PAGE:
In this blog, FLiP associate Hannah Greene reflects on her recent podcast with psychotherapist Christopher Mills on the impact of depression on divorce
Lots of people experience some form of depression during or after their family breakdown. The end of a relationship can make you feel as though you don’t have the level of control in your life that you are used to, and a feeling of loss of control can be a catalyst for depression.
Recently I sat down with the well-regarded psychotherapist, Christopher Mills to discuss how to cope with depression and divorce. You can listen to our podcast here.
“I would like to thank you for your support, professionalism and compassion. I am so glad that I chose your law firm”
There are countless definitions of depression. But in general depression is typified by low mood, loss of interest in things you used to enjoy, and feelings of hopelessness. It can affect your focus and it can make it difficult for you to feel confident that you can make decisions.
Depression can be a natural part of the bereavement process and the end of a marriage or a long term relationship is undoubtedly a type of bereavement. Some people of course suffer from a more long term clinical depression. The break-down of a relationship can be a traumatic experience and it’s often comforting to know that other people have experienced a similar situation to you.
How to cope with divorce/decision making with depression?
Unfortunately there is not a “one size fits all” list of answers, and different people will find different things which help them to cope. From both Chris and my experiences with clients, however, we identified a few pointers:
- Your support network
It is really important to have a support network.
It’s really easy to feel like you are alone and no one understands what you are going through. This often leads to pushing people away. Do remember that your friends and loved ones care about you and just as you have been there for them in difficult times, so they will be there for you in yours.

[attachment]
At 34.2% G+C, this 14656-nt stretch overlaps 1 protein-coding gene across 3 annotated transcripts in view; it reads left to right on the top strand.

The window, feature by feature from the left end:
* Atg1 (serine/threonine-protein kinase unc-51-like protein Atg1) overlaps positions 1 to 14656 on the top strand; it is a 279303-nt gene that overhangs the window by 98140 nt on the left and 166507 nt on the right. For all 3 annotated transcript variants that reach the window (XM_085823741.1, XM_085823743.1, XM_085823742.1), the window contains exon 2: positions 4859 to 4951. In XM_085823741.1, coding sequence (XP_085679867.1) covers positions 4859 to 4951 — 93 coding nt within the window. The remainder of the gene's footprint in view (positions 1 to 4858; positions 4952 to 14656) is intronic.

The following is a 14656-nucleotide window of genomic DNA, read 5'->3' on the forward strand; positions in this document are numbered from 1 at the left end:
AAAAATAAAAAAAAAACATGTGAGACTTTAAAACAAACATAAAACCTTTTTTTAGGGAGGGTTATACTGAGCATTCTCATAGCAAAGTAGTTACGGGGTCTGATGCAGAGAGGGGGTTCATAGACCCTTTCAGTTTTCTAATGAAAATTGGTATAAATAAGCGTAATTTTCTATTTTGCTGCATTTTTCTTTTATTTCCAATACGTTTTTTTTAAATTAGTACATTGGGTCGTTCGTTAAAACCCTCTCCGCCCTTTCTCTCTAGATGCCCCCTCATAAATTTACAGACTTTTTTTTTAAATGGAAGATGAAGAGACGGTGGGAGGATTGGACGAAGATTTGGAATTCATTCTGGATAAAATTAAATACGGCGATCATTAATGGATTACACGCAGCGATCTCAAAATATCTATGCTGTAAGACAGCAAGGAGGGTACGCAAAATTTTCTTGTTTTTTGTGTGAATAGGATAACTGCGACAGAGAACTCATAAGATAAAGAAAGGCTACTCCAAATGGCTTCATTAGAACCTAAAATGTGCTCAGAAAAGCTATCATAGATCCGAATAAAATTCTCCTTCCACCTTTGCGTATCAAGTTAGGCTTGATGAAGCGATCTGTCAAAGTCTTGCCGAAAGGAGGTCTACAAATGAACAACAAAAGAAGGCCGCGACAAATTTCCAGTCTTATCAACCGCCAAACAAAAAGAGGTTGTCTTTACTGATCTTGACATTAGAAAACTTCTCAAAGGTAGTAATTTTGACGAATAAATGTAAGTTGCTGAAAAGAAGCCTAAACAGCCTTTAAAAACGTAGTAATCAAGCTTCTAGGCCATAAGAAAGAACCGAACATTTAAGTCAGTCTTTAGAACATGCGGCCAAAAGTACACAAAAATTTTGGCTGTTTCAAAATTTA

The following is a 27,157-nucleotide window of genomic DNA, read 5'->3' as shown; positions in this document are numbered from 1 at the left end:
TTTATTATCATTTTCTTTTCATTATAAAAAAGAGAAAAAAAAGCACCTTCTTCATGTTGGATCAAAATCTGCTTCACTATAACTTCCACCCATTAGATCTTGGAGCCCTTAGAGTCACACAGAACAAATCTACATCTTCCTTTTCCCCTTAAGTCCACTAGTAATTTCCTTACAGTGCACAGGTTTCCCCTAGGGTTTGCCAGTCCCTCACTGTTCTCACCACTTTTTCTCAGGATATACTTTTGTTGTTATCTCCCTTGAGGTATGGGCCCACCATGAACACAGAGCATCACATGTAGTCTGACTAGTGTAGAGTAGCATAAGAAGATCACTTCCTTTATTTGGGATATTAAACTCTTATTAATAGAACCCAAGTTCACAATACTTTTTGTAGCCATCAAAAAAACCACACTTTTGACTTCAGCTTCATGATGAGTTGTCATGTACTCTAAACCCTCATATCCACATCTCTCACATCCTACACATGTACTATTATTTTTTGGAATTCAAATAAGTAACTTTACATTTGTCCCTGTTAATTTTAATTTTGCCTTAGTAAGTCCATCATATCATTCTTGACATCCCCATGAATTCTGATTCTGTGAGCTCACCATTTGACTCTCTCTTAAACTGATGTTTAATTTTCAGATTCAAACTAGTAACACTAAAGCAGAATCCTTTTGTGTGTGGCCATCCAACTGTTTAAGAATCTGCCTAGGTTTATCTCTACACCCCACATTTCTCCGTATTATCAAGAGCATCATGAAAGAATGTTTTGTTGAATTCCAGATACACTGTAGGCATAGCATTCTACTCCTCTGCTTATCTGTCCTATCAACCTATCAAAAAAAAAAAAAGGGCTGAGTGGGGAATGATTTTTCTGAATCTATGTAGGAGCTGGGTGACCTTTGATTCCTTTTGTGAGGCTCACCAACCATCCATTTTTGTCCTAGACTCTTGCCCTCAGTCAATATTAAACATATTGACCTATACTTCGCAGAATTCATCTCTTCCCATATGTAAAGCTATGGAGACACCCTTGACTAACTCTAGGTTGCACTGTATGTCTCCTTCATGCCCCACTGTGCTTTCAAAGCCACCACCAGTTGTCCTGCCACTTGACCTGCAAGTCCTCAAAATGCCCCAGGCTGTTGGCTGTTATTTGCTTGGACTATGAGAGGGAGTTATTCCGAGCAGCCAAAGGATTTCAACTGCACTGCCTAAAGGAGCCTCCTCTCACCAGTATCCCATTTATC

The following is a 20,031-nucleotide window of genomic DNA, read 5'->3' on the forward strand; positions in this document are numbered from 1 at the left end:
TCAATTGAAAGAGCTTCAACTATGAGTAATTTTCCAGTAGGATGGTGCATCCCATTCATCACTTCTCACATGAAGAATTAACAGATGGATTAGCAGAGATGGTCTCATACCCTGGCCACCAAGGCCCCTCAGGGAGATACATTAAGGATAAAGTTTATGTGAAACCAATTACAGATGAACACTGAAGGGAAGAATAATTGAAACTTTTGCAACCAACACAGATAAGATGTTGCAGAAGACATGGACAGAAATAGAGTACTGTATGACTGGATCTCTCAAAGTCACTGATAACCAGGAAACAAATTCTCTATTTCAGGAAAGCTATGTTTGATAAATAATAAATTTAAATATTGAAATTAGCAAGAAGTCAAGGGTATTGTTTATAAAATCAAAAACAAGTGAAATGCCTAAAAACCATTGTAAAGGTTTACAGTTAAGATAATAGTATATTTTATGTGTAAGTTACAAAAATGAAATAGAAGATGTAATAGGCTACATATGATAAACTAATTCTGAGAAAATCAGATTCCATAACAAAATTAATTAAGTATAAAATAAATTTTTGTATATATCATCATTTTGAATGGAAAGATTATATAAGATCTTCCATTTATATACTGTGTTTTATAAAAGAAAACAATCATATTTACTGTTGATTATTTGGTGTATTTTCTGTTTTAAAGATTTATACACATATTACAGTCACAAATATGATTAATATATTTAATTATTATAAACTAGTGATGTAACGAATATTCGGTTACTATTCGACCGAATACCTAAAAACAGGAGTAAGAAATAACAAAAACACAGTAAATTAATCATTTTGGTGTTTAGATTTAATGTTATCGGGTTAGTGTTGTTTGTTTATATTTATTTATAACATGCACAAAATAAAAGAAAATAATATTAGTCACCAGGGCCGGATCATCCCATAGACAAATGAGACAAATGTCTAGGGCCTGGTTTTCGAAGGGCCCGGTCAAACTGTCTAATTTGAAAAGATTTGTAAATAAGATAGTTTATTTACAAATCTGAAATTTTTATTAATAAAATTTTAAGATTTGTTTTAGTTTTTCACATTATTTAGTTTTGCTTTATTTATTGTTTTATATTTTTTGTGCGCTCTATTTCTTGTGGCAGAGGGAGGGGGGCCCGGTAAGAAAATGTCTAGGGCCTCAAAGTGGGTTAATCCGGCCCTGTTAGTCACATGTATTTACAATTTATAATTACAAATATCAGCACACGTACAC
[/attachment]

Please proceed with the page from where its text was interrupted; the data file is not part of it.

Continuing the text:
- Have someone to sit alongside you
Chris and I discussed the importance of having someone who can sit alongside you, and understand what you’re going through.
Sometimes it’s even more helpful to be able to speak to someone outside of your bubble who is able to understand what you are going through. We often don’t feel like we have space to talk about ourselves without judgement or partiality, but there are many professionals who can help with this. These include life coaches, couples counsellors and individual therapists. If you would like to hear a bit more about the different types of support, this is something Chris discusses in more detail in our podcast.
- Take things one day at a time
The divorce process can involve what feels like an onerous amount of work, especially if you are within the court process. Sometimes filling out your financial disclosure can feel completely overwhelming. Try breaking tasks up into manageable sized chunks and doing a bit at a time if this works better for you.
- Find the right lawyer for you
It’s worth taking time when you are looking for a lawyer to find someone empathetic who you feel understands your situation well. Remember that you are going to this person because you are looking to them for help. It’s really important when you choose your lawyer you find someone you feel is a good fit for you.
I was recently contacted by a client who had a very emotionally difficult divorce. My client wanted to let me know that after all the dust had settled he is now happy and settled into his new life. When you are getting divorced it can feel like there is no ending point, but do remember that, however long it takes to get there, there will be a resolution.
Contact FLiP for advice about your divorce or separation